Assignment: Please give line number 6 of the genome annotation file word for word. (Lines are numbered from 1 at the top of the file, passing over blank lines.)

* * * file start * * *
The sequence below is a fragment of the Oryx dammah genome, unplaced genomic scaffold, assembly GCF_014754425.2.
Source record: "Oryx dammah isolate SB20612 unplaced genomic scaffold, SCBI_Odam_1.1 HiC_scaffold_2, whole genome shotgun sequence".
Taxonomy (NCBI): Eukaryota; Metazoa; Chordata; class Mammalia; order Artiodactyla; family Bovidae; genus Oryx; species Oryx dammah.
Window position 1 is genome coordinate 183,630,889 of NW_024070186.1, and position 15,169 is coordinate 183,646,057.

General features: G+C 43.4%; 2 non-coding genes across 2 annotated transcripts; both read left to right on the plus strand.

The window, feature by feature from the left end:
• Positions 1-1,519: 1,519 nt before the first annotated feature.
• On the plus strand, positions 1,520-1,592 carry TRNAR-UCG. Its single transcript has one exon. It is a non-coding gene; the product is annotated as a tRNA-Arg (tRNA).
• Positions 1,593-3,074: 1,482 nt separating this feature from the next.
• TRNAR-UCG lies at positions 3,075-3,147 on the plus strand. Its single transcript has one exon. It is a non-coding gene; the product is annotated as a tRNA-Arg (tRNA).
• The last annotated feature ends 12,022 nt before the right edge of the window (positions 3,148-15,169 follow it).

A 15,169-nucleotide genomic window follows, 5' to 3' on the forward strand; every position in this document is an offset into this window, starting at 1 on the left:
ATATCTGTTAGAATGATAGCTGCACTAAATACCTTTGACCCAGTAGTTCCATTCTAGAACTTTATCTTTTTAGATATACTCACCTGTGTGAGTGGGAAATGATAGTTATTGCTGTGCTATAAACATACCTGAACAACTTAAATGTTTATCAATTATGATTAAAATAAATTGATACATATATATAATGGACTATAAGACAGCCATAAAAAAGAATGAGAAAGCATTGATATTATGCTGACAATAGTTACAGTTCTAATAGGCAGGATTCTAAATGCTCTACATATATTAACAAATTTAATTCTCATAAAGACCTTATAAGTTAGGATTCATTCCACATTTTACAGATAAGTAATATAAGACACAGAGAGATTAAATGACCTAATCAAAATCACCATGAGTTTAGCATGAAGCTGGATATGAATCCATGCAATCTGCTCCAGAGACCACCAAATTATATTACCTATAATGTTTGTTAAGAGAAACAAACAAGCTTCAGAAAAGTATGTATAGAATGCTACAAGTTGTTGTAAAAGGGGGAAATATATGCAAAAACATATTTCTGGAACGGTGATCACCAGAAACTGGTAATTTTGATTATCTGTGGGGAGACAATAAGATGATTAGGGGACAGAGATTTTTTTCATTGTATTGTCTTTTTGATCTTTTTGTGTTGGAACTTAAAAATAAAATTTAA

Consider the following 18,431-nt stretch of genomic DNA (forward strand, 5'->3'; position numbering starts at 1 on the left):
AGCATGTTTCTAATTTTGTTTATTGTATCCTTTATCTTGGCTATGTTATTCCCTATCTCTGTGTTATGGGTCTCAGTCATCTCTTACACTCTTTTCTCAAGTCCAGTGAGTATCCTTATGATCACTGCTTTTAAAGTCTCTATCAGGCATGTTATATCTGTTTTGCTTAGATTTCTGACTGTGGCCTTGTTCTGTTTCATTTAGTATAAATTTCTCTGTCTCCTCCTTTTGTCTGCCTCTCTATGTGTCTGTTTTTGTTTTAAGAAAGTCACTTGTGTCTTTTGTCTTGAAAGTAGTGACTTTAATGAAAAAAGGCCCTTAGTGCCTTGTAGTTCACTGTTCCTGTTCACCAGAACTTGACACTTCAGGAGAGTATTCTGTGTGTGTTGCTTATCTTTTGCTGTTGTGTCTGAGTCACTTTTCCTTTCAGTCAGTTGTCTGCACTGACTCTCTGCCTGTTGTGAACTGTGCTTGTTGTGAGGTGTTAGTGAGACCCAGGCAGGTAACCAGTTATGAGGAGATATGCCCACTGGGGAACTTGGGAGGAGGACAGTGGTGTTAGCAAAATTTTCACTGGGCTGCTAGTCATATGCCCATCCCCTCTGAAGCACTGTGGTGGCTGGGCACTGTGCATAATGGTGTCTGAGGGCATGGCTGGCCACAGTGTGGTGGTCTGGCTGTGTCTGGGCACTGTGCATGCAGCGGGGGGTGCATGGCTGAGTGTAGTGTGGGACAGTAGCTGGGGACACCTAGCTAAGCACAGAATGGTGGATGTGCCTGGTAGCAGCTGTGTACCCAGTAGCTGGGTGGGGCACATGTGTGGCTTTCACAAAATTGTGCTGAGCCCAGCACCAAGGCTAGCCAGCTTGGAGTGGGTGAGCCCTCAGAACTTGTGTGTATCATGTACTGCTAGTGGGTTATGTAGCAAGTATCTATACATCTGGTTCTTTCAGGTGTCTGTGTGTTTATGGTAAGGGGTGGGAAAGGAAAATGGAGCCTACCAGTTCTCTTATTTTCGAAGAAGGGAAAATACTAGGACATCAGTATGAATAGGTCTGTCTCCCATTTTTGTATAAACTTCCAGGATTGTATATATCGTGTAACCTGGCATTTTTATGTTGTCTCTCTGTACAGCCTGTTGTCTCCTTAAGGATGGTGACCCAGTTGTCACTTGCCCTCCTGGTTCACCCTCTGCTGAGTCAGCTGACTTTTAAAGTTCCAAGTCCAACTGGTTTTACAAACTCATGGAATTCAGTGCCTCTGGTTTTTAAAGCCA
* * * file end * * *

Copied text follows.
The window, feature by feature from the left end: